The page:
The Voice of Holland—Sky-high price tags of variety shows

03 2015 | Issue 3

Text/Ng Kin Ling

“I am a Singer” by Hunan Television has propelled Hong Kong singer G.E.M. to super stardom. Reality singing talent shows have become ubiquitous across China all these years, and the genre reached the peak of its popularity when Zhejiang Satellite TV’s “The Voice of China” debuted two years ago, the adaptation of the original Dutch TV show “The Voice of Holland”.

In 2012, Canxing Production, a subsidiary of STAR Greater China, has picked up exclusive rights to produce “The Voice of Holland” format in China from Dutch television production house Talpa. This three-million-yuan Chinese version, co-produced with Zhejiang Satellite TV, was a phenomenal success and generated unrivalled ratings.

Created by John de Mol and broadcast on Dutch channel RTL4, “The Voice of Holland” sets itself apart from many other singing talent shows. It brings together a group of amateur singers and subjects them to evaluation by renowned musicians, who would select the ones they consider the most promising and put them through intensive training. As these obscure apprentices are groomed by their star coaches to battle against each other in the final round, the show captures their inspirational spirit as they reach for their dreams.

The strong domestic ratings of “The Voice of Holland” have prompted TV stations and production companies from China, the United States, France, Britain and Belgium to pay high prices to acquire the rights to the show. According to Dutch official data, Holland is the world’s third largest exporter of television formats. Apart from “The Voice of Holland”, “Big Brother” (a reality show that has taken the world by storm) and “Deal or No Deal” also come from Holland.

Despite its small size, Holland has developed an international reputation for its TV variety shows, and the key to success comes down to one single word: open-minded.

Holland, a very liberal and tolerant country, is the world’s first nation to legalise same-sex marriages. It also boasts one of the most well-known red-light districts in Europe with common sightings of legal marijuana joints. The same spirit of freewheeling diversity goes for its TV industry. A small country with a population of just 17 million is surprisingly served by a total of 11 satellite TV stations. Naturally, it’s the survival of the fittest under such fiercely competitive circumstances.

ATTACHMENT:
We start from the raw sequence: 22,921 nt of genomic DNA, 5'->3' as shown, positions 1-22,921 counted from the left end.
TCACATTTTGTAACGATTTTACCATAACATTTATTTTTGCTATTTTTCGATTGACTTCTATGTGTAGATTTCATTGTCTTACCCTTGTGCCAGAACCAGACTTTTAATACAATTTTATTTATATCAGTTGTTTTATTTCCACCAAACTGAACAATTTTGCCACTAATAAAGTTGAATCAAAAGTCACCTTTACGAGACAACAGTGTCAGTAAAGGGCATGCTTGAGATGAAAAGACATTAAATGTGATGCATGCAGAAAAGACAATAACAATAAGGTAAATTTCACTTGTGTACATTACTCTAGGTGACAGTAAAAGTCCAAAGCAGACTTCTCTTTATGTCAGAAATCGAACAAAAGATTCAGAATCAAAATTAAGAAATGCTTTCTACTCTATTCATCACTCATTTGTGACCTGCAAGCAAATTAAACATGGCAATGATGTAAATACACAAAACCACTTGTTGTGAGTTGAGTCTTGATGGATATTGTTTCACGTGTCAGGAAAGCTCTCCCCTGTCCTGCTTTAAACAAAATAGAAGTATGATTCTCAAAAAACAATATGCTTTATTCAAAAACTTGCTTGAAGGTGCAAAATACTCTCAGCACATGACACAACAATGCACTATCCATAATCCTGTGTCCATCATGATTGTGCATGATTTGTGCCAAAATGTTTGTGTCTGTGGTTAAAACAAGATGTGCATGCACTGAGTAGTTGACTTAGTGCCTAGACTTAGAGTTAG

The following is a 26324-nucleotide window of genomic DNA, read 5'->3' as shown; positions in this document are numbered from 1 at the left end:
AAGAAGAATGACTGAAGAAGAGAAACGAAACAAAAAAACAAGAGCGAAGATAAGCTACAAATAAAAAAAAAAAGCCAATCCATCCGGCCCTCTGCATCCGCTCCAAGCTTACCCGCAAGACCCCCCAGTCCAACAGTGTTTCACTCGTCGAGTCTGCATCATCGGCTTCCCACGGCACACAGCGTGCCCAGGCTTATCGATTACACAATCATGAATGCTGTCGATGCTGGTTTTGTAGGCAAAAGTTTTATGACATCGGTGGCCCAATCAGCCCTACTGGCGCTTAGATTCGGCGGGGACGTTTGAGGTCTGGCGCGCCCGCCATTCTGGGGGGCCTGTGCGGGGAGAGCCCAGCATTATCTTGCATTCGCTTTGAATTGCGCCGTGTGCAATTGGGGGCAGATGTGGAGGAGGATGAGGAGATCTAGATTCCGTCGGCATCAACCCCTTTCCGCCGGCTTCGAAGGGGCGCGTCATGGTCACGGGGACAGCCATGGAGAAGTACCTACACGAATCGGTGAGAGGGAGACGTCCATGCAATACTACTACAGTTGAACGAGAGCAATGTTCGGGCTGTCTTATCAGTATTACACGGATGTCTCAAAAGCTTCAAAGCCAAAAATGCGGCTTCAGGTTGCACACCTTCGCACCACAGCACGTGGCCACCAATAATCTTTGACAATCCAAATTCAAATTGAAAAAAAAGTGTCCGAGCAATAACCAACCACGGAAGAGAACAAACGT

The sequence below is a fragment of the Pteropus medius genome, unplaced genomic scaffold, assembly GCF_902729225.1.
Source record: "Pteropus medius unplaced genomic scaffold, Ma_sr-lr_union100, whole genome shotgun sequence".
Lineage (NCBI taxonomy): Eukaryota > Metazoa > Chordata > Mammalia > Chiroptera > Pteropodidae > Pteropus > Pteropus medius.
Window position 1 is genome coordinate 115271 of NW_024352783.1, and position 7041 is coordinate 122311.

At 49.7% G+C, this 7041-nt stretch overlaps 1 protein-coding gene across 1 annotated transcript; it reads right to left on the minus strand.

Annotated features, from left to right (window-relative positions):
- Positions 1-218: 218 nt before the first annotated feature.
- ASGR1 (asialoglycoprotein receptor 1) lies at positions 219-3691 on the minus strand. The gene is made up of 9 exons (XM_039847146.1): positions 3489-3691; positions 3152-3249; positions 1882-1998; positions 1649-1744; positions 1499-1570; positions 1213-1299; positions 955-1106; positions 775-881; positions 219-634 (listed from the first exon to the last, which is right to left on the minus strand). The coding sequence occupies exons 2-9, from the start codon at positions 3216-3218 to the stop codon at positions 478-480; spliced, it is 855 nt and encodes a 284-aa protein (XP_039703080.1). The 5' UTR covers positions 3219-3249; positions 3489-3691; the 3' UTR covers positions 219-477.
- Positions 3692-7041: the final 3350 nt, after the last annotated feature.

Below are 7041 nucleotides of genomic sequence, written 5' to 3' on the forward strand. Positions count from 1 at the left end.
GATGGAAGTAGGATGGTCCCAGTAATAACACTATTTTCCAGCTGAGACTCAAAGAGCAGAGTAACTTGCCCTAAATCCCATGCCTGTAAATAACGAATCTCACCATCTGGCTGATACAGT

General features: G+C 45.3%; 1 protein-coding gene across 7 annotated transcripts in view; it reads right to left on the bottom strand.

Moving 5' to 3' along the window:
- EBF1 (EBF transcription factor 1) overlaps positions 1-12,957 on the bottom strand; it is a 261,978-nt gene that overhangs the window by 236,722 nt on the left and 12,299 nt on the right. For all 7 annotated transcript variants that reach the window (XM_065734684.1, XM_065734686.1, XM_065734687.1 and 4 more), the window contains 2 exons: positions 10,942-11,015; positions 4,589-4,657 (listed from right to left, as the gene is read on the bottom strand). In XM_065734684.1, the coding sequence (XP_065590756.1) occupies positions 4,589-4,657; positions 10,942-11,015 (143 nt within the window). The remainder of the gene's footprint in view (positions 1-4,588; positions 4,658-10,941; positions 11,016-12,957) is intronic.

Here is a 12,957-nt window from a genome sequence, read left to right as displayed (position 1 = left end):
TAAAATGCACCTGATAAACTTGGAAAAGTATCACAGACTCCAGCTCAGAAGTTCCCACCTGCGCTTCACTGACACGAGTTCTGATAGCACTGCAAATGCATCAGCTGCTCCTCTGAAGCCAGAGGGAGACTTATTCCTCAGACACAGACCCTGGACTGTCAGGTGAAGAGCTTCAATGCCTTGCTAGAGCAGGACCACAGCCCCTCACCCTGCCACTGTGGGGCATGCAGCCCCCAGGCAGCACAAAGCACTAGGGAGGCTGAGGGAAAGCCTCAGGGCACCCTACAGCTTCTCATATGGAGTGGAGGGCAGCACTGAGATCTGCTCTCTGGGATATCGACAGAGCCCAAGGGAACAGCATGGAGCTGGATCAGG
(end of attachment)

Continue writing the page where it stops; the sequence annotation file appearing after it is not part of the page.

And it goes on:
Holland retains their business savvy from the ancient days when it was a leading power in maritime trade. For example, fully aware of not having enough resources to make their own TV series that can rival their American counterparts in quality, the Dutch decided to just import TV series from abroad. By investing their resources and efforts in what they are good at – variety shows, Holland has become well known around the world as an exporter of this particular specialty.

According to the statistics provided by Holland’s Ministry of Foreign Affairs, in 2011, Holland’s creative industry generated 7.1 billion euros, which accounted for 1.9% of the country’s GDP. About 172,000 people work in this industry alone. If the success of Dutch reality shows caught you by surprise, wait till you hear this: about 35% of total spending in the online games market in Europe comes from Holland. Given the low-key character of the Dutch, you might not know Holland’s creative industry constantly ranks among the top ten in the world, just as you might not have guessed “The Voice of China” is an extension of “The Voice of Holland”.

Let’s take a look back at Hong Kong and Macao’s television industry. There’s one and only TV station in Macao. In Hong Kong, ATV has long been in a state of half-torpor while TVB has been churning out the same old fare for over 20 years. It’s not often that the status quo was challenged, but the ambitions of HKTV were cut short when their application for a free-to-air license was rejected for political reasons.

The open-mindedness of a place and its people is the prerequisite for creative industries to thrive. In terms of this, Hong Kong and Macao lag far behind Mainland China and Taiwan, both known for their abundance of choices in TV channels.